Blog
7 May 2021
Andrey Radygin, software engineer

Failure stories #1. How to break two ClickHouse clusters by not considering one tiny thing

As you know, we have discussed some of our failure stories before. However, this article is somewhat unique, as it launches a special series of publications dedicated to disasters that emerged due to different reasons. After all, incidents, their causes, and consequences are an essential part of our life, and exploring this “dark side” of Ops is as fascinating as everything else. Moreover, their impact on our everyday life is growing, so the lessons they provide can and should be learned. Apart from that, our readers have repeatedly asked us to publish more stories like this, so here we go!

The first story shows why inadequate communication is harmful and what consequences it can lead to. As for us, we highly value and support the culture of open, well-established, and (when necessary) closest interaction. However, even the best of us are prone to errors. Today’s story vividly shows how a mostly organizational problem can hit a weak spot in the technical specificities of the project, leading to an unexpected incident.

Let’s move on to the technical side…

The initial task

The ClickHouse cluster was composed of four servers with large HDDs. It had two shards, each containing two replicas. It also had several tables (within the single database), including two main tables for storing raw and processed data.

The cluster was used for storing various business analytics (and it had coped with this task perfectly). However, the development team sometimes processes much larger samples, uses complex aggregations, and needs to get the results quickly. The cluster did not meet these requirements: it was too slow, could not cope well with a large load, and could not process the newly received data in time.

That is why we decided to deploy a second ClickHouse cluster that would act as a “rapid buffer.” It would contain the same set of data but for a much shorter period. The development team was responsible for inserting and processing the data. All we had to do is to deploy the cluster. We decided to use the two NVMe-based servers, each containing two shards with a replica. We did not need the redundancy and protection against data loss since we had the same data in the primary cluster. Downtime (in the case of replica failure) was not the problem either: we could carry out recovery in a planned mode.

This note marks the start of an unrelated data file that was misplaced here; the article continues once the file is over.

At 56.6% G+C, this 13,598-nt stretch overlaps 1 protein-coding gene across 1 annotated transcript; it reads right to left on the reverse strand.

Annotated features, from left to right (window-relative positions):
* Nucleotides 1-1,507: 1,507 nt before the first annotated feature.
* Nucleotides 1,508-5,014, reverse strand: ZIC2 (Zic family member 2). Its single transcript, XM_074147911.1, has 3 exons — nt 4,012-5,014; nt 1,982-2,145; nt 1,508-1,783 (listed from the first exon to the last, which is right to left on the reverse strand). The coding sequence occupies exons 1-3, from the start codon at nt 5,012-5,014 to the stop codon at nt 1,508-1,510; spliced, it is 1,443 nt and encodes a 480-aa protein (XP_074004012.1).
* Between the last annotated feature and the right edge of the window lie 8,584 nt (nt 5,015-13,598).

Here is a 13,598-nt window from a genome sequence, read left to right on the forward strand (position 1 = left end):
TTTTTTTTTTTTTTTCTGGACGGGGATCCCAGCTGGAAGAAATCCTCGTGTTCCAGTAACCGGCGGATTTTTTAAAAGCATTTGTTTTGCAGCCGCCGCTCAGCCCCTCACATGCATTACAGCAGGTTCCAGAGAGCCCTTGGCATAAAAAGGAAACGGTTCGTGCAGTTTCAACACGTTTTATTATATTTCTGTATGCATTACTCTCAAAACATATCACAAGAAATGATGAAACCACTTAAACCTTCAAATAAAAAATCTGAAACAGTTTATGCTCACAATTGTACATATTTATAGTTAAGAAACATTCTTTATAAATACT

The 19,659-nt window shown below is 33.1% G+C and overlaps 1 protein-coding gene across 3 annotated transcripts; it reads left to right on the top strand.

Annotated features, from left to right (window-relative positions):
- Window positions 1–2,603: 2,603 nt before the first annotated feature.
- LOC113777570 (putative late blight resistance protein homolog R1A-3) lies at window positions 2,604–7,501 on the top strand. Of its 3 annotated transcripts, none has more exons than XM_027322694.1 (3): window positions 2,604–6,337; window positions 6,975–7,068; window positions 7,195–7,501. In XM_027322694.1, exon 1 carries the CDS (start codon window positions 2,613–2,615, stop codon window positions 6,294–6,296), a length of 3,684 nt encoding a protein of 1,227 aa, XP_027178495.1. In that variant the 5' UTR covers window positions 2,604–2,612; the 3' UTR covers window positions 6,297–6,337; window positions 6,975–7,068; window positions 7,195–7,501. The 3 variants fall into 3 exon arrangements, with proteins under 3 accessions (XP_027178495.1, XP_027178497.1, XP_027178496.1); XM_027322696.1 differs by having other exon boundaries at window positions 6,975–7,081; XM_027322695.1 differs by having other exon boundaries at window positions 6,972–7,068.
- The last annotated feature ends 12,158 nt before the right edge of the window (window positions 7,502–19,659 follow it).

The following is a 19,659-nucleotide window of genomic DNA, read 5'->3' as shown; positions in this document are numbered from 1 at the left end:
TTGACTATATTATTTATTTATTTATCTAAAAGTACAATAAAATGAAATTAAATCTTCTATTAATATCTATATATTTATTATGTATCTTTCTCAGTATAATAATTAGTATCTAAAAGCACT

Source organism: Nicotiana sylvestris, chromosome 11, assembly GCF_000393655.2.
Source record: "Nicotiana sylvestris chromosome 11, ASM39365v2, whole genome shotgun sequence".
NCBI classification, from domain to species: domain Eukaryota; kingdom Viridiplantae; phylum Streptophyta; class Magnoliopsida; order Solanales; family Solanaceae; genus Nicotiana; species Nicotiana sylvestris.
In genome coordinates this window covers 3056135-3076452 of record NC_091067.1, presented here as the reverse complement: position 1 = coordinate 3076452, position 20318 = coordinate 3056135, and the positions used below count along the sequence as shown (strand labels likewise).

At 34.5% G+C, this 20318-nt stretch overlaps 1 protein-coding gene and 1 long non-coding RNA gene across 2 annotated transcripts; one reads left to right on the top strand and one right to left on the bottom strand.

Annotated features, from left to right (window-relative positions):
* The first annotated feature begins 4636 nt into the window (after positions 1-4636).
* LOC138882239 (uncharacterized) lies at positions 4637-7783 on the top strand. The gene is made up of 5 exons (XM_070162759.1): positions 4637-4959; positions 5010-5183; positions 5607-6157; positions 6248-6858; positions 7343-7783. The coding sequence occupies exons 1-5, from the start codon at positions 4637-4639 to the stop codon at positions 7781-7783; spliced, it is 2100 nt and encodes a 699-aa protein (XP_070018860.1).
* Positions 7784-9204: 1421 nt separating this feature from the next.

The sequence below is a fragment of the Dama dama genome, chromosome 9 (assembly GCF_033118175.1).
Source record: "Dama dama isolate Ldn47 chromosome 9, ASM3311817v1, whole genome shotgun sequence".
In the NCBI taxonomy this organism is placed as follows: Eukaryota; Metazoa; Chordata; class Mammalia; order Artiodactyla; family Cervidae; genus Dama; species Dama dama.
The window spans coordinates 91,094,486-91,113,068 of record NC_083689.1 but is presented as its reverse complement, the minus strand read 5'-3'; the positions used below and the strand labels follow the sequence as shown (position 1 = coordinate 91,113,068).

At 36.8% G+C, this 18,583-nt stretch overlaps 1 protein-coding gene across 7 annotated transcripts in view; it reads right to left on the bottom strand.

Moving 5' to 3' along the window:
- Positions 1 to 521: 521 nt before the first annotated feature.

The implementation

Well, we got the resources and proceeded with setting up the cluster. Almost immediately, we were faced with the dilemma of what to do with the ZooKeeper cluster. Formally, we did not need it since we were not going to add any replicas to it. However, it is better to copy the existing configuration, right? In this case, the developers don’t have to think about where to create tables, and we would be able to quickly change the cluster topology, e.g., by adding shards and/or replicas.

But what about ZooKeeper? We did not have the resources to create the additional ZK cluster on the existing infrastructure. At the same time, we did not want to set up a new ZK cluster on the servers used for a new ClickHouse — mixing VM roles is a famous anti-pattern, isn’t it? That is why we decided to use the existing ZK cluster for a new CH cluster. This solution does not seem to cause any troubles (and is entirely appropriate in terms of performance).

And so we did that: we started the new CH instance (that uses the current ZK cluster) and provided access to developers.

Here is our resulting architecture:

There were no signs of upcoming trouble…

The incident

A few days have passed. It was a beautiful sunny weekend day and my shift. Late in the afternoon, I got an issue related to ClickHouse clusters: one of the tables in the primary CH cluster that stores the processed data had stopped performing writes.

Concerned, I started to analyze the monitoring data of the Linux systems used in CH clusters. At first sight, there were no signs of trouble: no increased replica load, no apparent issues with server subsystems.